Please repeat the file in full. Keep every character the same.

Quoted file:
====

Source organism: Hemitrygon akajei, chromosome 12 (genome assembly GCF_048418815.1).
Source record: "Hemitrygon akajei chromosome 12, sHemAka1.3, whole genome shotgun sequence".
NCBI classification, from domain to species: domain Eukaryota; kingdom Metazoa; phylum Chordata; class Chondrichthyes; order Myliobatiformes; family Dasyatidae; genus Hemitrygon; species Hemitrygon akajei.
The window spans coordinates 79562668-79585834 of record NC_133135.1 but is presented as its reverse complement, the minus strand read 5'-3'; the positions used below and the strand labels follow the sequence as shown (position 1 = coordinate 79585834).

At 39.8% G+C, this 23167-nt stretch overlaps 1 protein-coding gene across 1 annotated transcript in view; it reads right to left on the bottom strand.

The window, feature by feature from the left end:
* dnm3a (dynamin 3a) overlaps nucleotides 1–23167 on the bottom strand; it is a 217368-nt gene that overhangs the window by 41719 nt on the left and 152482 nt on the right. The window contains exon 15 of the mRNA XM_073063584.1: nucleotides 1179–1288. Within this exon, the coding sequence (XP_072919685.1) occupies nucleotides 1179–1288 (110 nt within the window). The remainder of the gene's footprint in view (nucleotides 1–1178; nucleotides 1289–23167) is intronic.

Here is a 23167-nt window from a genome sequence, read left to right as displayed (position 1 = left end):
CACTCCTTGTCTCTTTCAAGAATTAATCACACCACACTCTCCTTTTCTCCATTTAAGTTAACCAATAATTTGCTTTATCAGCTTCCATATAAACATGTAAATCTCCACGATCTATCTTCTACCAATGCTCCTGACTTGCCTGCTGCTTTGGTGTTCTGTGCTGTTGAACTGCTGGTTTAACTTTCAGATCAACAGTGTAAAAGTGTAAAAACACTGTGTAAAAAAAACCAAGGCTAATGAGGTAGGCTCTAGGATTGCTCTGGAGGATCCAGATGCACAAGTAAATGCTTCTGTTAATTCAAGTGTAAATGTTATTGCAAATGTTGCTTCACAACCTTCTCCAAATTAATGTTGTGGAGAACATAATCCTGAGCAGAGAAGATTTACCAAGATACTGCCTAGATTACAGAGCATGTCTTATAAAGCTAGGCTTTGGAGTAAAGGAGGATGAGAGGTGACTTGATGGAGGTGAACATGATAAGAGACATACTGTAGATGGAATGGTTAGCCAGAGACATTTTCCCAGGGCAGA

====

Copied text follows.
Source organism: Hemitrygon akajei, chromosome 12 (genome assembly GCF_048418815.1).
Source record: "Hemitrygon akajei chromosome 12, sHemAka1.3, whole genome shotgun sequence".
NCBI classification, from domain to species: domain Eukaryota; kingdom Metazoa; phylum Chordata; class Chondrichthyes; order Myliobatiformes; family Dasyatidae; genus Hemitrygon; species Hemitrygon akajei.
The window spans coordinates 79562668-79585834 of record NC_133135.1 but is presented as its reverse complement, the minus strand read 5'-3'; the positions used below and the strand labels follow the sequence as shown (position 1 = coordinate 79585834).

At 39.8% G+C, this 23167-nt stretch overlaps 1 protein-coding gene across 1 annotated transcript in view; it reads right to left on the bottom strand.

The window, feature by feature from the left end:
* dnm3a (dynamin 3a) overlaps nucleotides 1–23167 on the bottom strand; it is a 217368-nt gene that overhangs the window by 41719 nt on the left and 152482 nt on the right. The window contains exon 15 of the mRNA XM_073063584.1: nucleotides 1179–1288. Within this exon, the coding sequence (XP_072919685.1) occupies nucleotides 1179–1288 (110 nt within the window). The remainder of the gene's footprint in view (nucleotides 1–1178; nucleotides 1289–23167) is intronic.

Here is a 23167-nt window from a genome sequence, read left to right as displayed (position 1 = left end):
CACTCCTTGTCTCTTTCAAGAATTAATCACACCACACTCTCCTTTTCTCCATTTAAGTTAACCAATAATTTGCTTTATCAGCTTCCATATAAACATGTAAATCTCCACGATCTATCTTCTACCAATGCTCCTGACTTGCCTGCTGCTTTGGTGTTCTGTGCTGTTGAACTGCTGGTTTAACTTTCAGATCAACAGTGTAAAAGTGTAAAAACACTGTGTAAAAAAAACCAAGGCTAATGAGGTAGGCTCTAGGATTGCTCTGGAGGATCCAGATGCACAAGTAAATGCTTCTGTTAATTCAAGTGTAAATGTTATTGCAAATGTTGCTTCACAACCTTCTCCAAATTAATGTTGTGGAGAACATAATCCTGAGCAGAGAAGATTTACCAAGATACTGCCTAGATTACAGAGCATGTCTTATAAAGCTAGGCTTTGGAGTAAAGGAGGATGAGAGGTGACTTGATGGAGGTGAACATGATAAGAGACATACTGTAGATGGAATGGTTAGCCAGAGACATTTTCCCAGGGCAGA